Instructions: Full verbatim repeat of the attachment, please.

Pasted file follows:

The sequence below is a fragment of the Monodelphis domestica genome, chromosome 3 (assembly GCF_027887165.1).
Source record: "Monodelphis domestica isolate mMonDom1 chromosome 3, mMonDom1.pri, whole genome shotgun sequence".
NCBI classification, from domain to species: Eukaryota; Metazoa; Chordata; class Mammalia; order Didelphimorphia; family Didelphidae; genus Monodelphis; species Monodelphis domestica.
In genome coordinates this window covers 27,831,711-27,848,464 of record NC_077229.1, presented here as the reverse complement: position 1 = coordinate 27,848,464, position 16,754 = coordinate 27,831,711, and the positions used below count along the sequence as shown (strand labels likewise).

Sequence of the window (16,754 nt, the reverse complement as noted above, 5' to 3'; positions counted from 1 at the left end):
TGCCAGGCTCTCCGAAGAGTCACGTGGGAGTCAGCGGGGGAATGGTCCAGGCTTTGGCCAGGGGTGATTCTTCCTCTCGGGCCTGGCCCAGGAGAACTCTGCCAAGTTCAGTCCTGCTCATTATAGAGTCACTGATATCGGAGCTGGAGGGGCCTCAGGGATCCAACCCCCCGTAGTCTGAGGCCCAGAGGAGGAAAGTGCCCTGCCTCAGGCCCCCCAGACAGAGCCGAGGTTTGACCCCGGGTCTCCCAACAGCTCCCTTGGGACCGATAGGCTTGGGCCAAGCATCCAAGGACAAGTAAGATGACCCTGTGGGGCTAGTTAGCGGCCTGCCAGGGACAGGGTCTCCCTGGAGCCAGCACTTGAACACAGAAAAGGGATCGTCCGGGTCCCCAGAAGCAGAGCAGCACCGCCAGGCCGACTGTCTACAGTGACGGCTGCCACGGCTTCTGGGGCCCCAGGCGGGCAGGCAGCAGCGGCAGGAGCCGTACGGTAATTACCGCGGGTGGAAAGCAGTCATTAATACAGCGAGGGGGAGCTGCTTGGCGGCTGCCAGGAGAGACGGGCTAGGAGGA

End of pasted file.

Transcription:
The sequence below is a fragment of the Monodelphis domestica genome, chromosome 3 (assembly GCF_027887165.1).
Source record: "Monodelphis domestica isolate mMonDom1 chromosome 3, mMonDom1.pri, whole genome shotgun sequence".
NCBI classification, from domain to species: Eukaryota; Metazoa; Chordata; class Mammalia; order Didelphimorphia; family Didelphidae; genus Monodelphis; species Monodelphis domestica.
In genome coordinates this window covers 27,831,711-27,848,464 of record NC_077229.1, presented here as the reverse complement: position 1 = coordinate 27,848,464, position 16,754 = coordinate 27,831,711, and the positions used below count along the sequence as shown (strand labels likewise).

Sequence of the window (16,754 nt, the reverse complement as noted above, 5' to 3'; positions counted from 1 at the left end):
TGCCAGGCTCTCCGAAGAGTCACGTGGGAGTCAGCGGGGGAATGGTCCAGGCTTTGGCCAGGGGTGATTCTTCCTCTCGGGCCTGGCCCAGGAGAACTCTGCCAAGTTCAGTCCTGCTCATTATAGAGTCACTGATATCGGAGCTGGAGGGGCCTCAGGGATCCAACCCCCCGTAGTCTGAGGCCCAGAGGAGGAAAGTGCCCTGCCTCAGGCCCCCCAGACAGAGCCGAGGTTTGACCCCGGGTCTCCCAACAGCTCCCTTGGGACCGATAGGCTTGGGCCAAGCATCCAAGGACAAGTAAGATGACCCTGTGGGGCTAGTTAGCGGCCTGCCAGGGACAGGGTCTCCCTGGAGCCAGCACTTGAACACAGAAAAGGGATCGTCCGGGTCCCCAGAAGCAGAGCAGCACCGCCAGGCCGACTGTCTACAGTGACGGCTGCCACGGCTTCTGGGGCCCCAGGCGGGCAGGCAGCAGCGGCAGGAGCCGTACGGTAATTACCGCGGGTGGAAAGCAGTCATTAATACAGCGAGGGGGAGCTGCTTGGCGGCTGCCAGGAGAGACGGGCTAGGAGGA